In Planets in Therapy, Greg Bogart lets us in on an open secret: a lot of psychotherapists are interested in astrology. Many therapists use astrology, although because of concerns about client reactions and professional issues, some use it surreptitiously. There’s an uneasy relationship between the two disciplines, and psychologists – already trying to prove that they aren’t a soft science – often try to keep their distance from their older sister discipline.
To find someone who is both astrologer and psychotherapist isn’t especially difficult, although locating someone who is strongly proficient in both might have its challenges.
Greg Bogart fills the bill, and his book not only integrates psychology and astrology, it stands as a great introduction to contemporary astrology. Bogart begins with a distinction between the fatalistic astrology that is so strongly rejected by modern minds and the humanistic astrology that developed in the 20th century. He shows how humanistic astrology does not simply present static character traits, but dynamic energies that can manifest in an ever-changing kaleidoscope of possibilities – an understanding crucial to a truly psychological approach to astrology.
The book covers a great deal of ground. In fact, it could have probably been two or three books. The first section of the book is an introduction to psychological astrology. This section is helpful for both people with no background in astrology and astrologers who want an overview of the psychological approach. In the second part, Bogart goes on to introduce humanistic and transpersonal approaches to astrology.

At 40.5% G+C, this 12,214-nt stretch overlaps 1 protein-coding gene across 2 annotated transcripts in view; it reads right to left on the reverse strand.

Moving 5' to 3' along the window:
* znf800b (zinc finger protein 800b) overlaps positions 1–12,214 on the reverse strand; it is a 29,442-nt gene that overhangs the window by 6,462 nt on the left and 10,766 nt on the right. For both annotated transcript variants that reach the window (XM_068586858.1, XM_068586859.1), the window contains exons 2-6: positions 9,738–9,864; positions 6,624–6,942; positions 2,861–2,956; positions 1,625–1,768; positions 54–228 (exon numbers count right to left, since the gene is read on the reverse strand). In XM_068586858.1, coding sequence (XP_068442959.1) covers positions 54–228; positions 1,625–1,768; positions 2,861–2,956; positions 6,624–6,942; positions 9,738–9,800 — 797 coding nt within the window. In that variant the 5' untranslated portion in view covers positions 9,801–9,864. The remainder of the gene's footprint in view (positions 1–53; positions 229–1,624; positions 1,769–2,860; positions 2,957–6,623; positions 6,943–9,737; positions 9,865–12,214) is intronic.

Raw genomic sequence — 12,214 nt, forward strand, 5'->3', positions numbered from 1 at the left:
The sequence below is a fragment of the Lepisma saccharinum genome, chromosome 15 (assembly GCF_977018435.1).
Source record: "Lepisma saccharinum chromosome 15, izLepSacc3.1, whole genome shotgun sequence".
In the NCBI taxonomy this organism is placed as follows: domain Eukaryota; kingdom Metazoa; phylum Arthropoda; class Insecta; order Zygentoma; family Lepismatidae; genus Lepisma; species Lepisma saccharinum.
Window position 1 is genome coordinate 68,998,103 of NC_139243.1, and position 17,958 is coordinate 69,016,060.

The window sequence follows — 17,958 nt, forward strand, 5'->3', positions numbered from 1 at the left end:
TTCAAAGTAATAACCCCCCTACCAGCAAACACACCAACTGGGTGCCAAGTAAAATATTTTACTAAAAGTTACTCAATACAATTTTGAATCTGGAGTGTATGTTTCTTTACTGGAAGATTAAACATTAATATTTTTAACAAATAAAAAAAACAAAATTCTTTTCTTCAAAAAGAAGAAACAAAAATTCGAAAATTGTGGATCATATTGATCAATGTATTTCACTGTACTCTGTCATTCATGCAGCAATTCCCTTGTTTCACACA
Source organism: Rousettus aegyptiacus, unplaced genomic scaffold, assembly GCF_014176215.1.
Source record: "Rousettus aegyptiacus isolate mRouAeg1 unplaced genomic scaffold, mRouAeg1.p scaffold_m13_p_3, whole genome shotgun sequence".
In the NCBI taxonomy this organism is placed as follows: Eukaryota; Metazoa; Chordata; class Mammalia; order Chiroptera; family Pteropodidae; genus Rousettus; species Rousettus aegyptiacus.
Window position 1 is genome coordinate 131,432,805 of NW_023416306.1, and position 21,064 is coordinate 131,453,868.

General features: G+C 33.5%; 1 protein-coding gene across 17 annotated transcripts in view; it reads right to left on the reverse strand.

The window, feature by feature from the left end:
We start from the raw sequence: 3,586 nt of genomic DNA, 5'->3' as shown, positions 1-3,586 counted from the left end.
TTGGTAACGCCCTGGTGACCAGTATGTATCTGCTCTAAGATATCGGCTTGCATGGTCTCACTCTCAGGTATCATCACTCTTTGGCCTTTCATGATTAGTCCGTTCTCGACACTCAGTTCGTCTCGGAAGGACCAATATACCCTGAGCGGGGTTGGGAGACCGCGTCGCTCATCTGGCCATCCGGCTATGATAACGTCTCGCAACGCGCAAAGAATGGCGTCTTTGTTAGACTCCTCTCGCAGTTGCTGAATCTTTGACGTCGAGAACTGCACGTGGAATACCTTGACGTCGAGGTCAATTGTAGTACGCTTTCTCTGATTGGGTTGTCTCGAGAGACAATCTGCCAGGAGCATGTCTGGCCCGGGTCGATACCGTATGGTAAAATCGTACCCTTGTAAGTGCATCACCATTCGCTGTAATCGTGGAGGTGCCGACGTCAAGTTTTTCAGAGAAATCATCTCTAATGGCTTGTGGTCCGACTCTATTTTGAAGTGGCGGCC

Next comes a section on using astrology within the therapeutic context, a section that is important for understanding how astrology and therapy can be combined. Following is a section on relationship astrology that explores interpersonal dynamics. Predictive techniques make up the next part of the book, and Bogart shows how prediction need not mean fatalistic pronouncements. The final section of the book gives examples of the foregoing material in greater depth, although the book is liberally peppered with interesting and relevant examples.
The relationship between psychotherapy and astrology is not without challenges. Astrology, like psychology, is a very broad discipline. Not all astrology clients are seeking psychological information – some want to know a good time to buy or sell a house or apply for a job, for example. Among those clients who do have more interest in psychological matters, most would not actually have a clinical diagnosis that requires professional psychological intervention. It can be a tricky line for astrologers to navigate, and Bogart does a fine job of helping to define the differences.
Planets in Therapy is written for astrologers and students of astrology, and particularly for astrologers who are therapists, but Greg Bogart manages to provide a solid overview of astrology in the process so that anyone can read and learn from the book. Someone with an interest in therapy who is approaching astrology for the first time could not find a better introduction. Psychotherapists who are open to the idea of including an astrological perspective – at least some of the time – will benefit immensely from the book, while astrologers who wish to know more about the therapy process will find great depth in Planets in Therapy.